Graduate Outcomes is a national survey, now in its third year of publication, of students completing courses of higher education (HE). It is conducted across the UK and seeks to survey the entire graduate population. It is the largest annual social survey in the country and is run by the Higher Education Statistics Agency (HESA) – a producer of official statistics. In this third year of publication from the survey, we have removed the ‘experimental statistics’ badge from our Graduate Outcomes outputs, as they are no-longer newly-developed, and we have published extensive evaluation of them. In March 2021, we were pleased that the Office for Statistics Regulation (OSR) wrote to us noting a range of features that demonstrate the trustworthiness, quality, and value of the Graduate Outcomes statistics and which may support our eventual application for National Statistics designation. This quality report has been written to help analysts evaluate the quality and coverage of any data they intend to use in the context of the intended application to ensure that it is fit for their purpose. Although we are no longer badging our Graduate Outcomes outputs as experimental statistics, we remain committed to assessing and improving the quality of our survey and the outputs derived from it. We are keen to hear what users think of the products. Contact our Official Statistics team ([email protected] or (0)1242 388 513 [option 2]) with feedback and suggestions.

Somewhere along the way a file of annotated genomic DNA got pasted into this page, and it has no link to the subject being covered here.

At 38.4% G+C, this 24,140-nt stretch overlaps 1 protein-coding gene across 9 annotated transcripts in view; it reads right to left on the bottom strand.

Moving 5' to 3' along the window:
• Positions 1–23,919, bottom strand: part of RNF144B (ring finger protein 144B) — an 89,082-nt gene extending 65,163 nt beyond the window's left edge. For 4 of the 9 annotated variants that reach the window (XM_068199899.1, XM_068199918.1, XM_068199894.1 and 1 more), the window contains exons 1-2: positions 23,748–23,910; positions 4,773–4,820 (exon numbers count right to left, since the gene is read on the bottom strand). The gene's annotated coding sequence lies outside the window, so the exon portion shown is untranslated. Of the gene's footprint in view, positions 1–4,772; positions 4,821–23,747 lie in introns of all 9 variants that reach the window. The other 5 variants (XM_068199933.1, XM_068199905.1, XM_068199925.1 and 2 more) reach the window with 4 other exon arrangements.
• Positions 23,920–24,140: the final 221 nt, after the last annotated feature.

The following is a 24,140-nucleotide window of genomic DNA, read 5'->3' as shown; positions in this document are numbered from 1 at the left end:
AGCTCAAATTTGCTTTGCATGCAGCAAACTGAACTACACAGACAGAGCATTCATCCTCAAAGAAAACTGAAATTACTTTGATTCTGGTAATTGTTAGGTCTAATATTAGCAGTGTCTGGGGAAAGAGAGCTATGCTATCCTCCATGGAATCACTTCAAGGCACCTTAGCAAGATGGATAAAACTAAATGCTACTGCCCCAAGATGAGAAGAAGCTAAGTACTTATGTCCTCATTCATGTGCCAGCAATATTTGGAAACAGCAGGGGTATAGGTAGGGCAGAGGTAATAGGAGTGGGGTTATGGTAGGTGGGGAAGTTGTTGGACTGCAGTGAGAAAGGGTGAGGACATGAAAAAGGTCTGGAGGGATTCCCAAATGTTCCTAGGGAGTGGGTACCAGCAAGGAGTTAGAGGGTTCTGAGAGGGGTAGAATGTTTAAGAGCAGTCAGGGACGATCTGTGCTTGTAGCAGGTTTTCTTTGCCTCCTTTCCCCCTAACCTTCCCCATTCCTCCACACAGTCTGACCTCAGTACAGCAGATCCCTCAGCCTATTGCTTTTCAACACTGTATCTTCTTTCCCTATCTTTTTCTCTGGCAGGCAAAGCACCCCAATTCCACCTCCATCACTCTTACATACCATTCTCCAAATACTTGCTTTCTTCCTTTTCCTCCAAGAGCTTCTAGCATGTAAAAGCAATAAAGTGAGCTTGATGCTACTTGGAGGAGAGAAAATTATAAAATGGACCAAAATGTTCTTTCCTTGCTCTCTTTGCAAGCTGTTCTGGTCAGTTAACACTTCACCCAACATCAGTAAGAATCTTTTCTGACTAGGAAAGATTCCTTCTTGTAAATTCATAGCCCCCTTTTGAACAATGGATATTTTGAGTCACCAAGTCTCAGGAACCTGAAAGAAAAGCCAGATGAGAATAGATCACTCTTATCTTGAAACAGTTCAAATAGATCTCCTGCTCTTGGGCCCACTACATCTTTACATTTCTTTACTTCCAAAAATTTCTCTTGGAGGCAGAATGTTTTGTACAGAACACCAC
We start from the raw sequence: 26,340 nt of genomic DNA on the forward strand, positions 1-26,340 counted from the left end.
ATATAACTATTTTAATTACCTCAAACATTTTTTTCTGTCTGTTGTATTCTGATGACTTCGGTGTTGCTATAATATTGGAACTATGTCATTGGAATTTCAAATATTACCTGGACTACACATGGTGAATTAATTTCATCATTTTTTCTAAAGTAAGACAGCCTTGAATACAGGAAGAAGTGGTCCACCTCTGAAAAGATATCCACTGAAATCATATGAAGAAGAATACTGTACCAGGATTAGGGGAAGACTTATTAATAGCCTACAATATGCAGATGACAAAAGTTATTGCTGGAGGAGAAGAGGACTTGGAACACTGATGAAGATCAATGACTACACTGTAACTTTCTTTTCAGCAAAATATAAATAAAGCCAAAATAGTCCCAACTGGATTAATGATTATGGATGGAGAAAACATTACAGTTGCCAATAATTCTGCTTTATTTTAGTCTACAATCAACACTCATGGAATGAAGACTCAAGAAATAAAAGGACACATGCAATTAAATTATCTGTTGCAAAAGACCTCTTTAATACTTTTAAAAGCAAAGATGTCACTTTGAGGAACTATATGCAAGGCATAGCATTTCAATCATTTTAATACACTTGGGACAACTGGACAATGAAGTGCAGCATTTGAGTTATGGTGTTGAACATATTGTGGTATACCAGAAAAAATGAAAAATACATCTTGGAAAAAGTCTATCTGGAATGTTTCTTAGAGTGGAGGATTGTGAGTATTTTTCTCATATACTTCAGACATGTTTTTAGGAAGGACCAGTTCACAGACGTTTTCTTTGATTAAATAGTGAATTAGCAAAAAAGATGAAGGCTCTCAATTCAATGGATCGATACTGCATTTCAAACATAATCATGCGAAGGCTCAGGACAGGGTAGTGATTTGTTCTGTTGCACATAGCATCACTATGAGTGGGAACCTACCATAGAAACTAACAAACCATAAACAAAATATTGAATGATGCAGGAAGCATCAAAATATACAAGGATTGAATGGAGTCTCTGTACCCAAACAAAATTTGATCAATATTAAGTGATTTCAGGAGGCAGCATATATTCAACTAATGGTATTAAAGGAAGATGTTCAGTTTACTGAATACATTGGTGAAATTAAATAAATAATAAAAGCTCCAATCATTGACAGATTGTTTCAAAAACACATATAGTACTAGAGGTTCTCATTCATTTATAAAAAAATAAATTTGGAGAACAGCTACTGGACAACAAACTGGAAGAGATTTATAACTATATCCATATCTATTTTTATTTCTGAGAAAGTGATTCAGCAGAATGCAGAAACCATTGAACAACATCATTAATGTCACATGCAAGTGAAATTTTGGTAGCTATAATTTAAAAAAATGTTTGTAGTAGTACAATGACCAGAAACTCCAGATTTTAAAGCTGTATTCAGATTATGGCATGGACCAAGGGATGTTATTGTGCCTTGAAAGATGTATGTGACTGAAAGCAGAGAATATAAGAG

Graduate Outcomes data has been designed to be relevant to a wide range of user needs. The data reflects what we know about the requirements of prospective and current students; graduate employers; the HE sector and its funders and regulators; national, devolved and local governments; the press; and civil society, to have access to an independent and trusted source of information about graduates. It covers longstanding areas of interest in the activities graduates are doing, including whether they are in work or further study, and what their job or course is about. The survey also collects newer data where respondents are asked to reflect on the experience of being a graduate, their subjective wellbeing, and offer information about the characteristics of self-employment.